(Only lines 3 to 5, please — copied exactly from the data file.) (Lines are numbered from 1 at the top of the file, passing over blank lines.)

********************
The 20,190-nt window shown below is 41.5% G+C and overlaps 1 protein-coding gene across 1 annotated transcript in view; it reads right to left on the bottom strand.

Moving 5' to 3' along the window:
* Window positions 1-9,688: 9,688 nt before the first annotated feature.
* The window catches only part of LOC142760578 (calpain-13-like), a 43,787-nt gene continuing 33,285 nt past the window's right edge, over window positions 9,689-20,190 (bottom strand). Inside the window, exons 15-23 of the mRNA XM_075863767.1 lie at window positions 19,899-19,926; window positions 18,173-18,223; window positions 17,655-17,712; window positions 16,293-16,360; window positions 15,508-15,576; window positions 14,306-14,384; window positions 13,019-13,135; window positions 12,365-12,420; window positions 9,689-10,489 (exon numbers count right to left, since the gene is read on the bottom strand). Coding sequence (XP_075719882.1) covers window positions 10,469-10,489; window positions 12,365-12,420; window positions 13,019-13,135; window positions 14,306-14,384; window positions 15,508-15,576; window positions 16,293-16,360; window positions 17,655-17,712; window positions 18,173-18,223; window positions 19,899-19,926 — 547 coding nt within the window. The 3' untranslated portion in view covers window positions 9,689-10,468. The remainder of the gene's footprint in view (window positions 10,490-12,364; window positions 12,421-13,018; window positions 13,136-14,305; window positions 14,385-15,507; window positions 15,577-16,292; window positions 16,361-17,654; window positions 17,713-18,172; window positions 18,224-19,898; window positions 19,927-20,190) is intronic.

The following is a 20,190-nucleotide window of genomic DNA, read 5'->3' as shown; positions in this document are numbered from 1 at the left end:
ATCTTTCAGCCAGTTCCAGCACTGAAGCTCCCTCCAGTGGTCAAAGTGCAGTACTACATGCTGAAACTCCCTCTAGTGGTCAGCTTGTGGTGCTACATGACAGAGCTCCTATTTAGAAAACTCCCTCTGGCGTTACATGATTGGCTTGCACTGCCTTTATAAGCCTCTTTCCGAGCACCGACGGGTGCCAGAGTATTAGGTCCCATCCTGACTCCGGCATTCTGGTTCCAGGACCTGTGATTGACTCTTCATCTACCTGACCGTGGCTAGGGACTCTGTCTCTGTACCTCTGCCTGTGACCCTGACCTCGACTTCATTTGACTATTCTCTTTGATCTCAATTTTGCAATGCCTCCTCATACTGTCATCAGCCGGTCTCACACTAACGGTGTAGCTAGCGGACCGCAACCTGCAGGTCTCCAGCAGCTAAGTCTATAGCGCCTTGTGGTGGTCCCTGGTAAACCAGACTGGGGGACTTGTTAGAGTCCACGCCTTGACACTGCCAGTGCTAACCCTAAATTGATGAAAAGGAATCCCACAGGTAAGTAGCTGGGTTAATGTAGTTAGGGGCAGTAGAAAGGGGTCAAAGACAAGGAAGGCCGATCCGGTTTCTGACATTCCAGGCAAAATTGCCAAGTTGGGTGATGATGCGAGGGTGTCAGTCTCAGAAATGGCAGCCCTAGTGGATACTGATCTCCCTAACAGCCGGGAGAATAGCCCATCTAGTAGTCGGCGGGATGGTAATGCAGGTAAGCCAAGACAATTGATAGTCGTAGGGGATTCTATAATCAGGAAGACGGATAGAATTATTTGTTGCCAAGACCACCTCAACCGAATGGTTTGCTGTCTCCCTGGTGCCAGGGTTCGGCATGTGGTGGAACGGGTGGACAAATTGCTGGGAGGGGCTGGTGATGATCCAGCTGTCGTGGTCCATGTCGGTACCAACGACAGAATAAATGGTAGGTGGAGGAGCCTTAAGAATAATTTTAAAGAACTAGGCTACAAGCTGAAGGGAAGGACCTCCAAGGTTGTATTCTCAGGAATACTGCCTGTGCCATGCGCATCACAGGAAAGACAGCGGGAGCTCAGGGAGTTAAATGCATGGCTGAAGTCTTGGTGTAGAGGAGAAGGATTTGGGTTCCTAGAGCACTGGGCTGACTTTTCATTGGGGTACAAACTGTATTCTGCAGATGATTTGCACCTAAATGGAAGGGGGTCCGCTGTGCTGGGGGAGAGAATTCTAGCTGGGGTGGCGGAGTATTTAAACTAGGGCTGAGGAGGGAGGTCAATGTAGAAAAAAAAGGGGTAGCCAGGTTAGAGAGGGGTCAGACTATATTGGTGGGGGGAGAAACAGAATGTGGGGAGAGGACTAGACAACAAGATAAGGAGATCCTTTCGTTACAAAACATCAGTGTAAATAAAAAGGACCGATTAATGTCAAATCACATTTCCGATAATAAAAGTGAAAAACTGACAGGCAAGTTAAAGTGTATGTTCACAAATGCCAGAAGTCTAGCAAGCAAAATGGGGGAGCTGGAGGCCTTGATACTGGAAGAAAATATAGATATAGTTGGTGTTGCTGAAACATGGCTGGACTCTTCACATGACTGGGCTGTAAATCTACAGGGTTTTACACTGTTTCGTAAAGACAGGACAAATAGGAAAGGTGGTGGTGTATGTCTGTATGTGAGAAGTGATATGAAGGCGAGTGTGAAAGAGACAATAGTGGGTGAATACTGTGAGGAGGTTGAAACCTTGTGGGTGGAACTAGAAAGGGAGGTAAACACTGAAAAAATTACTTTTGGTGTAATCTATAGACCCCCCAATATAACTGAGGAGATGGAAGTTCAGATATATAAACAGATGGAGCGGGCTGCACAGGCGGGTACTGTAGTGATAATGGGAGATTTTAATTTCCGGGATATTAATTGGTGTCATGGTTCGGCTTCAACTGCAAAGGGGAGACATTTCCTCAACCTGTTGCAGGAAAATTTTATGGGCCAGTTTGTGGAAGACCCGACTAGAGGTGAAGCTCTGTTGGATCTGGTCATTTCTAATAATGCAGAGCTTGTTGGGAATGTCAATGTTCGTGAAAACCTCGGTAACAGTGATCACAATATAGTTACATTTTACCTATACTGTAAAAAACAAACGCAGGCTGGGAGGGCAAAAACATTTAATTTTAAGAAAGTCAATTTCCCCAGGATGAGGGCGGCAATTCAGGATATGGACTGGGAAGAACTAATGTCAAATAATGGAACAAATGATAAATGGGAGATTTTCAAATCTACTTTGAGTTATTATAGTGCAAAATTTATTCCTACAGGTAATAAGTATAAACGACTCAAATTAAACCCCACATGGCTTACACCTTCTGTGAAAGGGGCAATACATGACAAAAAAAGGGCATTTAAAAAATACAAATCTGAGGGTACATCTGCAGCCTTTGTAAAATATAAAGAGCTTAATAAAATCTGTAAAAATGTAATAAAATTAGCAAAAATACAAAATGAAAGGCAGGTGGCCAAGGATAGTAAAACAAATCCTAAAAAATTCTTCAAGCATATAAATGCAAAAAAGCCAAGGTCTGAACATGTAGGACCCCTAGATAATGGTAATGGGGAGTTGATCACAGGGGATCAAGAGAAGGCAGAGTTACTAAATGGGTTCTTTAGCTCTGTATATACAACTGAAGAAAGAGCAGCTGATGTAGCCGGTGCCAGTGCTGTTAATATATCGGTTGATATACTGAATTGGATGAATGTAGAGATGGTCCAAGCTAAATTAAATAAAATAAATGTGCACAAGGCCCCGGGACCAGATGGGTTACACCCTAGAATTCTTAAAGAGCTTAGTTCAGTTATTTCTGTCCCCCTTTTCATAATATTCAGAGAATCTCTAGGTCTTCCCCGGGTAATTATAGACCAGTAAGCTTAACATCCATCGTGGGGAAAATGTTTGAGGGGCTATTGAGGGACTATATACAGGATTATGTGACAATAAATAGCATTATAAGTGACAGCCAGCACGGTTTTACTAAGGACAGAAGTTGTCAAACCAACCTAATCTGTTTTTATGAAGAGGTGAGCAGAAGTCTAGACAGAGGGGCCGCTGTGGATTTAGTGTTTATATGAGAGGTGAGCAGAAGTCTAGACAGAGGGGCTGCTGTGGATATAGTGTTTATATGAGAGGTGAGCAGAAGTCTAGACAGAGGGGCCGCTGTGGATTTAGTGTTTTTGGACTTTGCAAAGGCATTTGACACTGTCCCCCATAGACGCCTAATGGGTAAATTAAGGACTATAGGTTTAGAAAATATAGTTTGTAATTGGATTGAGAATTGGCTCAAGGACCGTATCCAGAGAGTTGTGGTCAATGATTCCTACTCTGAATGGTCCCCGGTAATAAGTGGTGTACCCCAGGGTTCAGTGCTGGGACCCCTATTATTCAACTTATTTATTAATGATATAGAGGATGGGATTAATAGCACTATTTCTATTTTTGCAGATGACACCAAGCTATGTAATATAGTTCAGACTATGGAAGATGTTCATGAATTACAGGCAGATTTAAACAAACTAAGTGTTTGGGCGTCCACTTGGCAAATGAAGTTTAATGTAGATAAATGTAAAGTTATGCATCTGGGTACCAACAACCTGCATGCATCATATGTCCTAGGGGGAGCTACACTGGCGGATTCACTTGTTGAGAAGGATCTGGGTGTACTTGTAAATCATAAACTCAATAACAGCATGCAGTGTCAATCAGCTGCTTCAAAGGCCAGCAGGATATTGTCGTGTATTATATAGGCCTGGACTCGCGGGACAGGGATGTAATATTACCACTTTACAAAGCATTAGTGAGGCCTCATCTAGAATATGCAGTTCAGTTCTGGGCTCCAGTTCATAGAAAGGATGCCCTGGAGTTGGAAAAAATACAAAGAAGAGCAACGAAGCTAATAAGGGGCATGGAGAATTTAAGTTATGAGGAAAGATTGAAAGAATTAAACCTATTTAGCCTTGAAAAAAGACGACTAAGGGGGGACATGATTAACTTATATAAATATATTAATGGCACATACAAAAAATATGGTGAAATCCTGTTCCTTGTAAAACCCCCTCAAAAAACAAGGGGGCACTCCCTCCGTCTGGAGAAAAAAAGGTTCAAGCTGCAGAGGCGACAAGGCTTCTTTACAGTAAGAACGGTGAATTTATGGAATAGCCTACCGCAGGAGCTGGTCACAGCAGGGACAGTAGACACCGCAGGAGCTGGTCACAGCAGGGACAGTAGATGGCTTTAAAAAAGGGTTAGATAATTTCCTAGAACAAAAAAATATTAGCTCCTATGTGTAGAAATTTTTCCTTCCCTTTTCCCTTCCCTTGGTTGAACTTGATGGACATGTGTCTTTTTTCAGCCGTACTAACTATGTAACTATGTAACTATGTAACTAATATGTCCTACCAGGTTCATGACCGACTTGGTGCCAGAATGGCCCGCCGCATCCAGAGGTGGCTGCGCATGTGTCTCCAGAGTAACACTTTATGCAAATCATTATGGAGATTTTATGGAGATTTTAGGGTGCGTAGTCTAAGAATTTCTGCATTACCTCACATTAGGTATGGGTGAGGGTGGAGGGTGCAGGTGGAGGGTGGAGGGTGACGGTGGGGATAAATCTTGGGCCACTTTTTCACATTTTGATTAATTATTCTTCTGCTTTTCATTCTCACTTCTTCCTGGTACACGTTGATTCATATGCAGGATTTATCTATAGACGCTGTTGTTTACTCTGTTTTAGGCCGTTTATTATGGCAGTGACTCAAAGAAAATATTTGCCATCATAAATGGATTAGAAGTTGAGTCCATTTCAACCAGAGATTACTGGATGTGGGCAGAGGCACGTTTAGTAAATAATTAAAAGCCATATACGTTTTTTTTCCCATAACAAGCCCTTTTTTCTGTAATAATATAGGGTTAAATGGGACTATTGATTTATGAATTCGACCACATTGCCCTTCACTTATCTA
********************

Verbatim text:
* Window positions 1-9,688: 9,688 nt before the first annotated feature.
* The window catches only part of LOC142760578 (calpain-13-like), a 43,787-nt gene continuing 33,285 nt past the window's right edge, over window positions 9,689-20,190 (bottom strand). Inside the window, exons 15-23 of the mRNA XM_075863767.1 lie at window positions 19,899-19,926; window positions 18,173-18,223; window positions 17,655-17,712; window positions 16,293-16,360; window positions 15,508-15,576; window positions 14,306-14,384; window positions 13,019-13,135; window positions 12,365-12,420; window positions 9,689-10,489 (exon numbers count right to left, since the gene is read on the bottom strand). Coding sequence (XP_075719882.1) covers window positions 10,469-10,489; window positions 12,365-12,420; window positions 13,019-13,135; window positions 14,306-14,384; window positions 15,508-15,576; window positions 16,293-16,360; window positions 17,655-17,712; window positions 18,173-18,223; window positions 19,899-19,926 — 547 coding nt within the window. The 3' untranslated portion in view covers window positions 9,689-10,468. The remainder of the gene's footprint in view (window positions 10,490-12,364; window positions 12,421-13,018; window positions 13,136-14,305; window positions 14,385-15,507; window positions 15,577-16,292; window positions 16,361-17,654; window positions 17,713-18,172; window positions 18,224-19,898; window positions 19,927-20,190) is intronic.

The following is a 20,190-nucleotide window of genomic DNA, read 5'->3' as shown; positions in this document are numbered from 1 at the left end: